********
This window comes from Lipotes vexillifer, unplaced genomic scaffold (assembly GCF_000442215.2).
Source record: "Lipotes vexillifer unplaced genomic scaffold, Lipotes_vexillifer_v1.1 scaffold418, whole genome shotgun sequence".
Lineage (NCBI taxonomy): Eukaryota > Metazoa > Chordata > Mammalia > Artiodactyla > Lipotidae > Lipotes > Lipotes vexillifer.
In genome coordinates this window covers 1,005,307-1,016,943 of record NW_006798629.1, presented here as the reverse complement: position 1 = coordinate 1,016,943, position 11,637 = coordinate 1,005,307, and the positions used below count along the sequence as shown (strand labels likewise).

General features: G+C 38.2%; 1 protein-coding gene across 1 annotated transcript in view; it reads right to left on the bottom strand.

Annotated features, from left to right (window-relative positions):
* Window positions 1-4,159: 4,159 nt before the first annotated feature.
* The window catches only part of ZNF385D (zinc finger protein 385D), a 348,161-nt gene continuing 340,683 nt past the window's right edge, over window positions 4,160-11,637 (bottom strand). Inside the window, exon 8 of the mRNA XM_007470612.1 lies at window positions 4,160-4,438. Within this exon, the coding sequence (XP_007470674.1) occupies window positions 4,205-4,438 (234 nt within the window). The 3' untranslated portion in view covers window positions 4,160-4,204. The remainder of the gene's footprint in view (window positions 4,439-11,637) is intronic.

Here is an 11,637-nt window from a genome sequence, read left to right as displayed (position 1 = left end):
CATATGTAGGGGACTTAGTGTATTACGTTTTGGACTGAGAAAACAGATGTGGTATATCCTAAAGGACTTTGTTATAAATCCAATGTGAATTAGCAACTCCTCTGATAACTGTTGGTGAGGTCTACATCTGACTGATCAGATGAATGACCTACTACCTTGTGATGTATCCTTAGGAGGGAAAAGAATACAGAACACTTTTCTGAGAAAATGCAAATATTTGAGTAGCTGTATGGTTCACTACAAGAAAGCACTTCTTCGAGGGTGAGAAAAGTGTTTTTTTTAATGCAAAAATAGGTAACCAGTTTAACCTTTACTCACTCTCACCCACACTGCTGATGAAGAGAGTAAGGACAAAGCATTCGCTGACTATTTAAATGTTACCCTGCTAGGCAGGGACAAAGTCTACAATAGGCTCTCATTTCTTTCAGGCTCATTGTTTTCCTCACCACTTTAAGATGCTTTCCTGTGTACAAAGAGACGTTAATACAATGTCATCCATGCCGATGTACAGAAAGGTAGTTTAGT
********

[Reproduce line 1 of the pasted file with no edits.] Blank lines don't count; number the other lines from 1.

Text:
This window comes from Lipotes vexillifer, unplaced genomic scaffold (assembly GCF_000442215.2).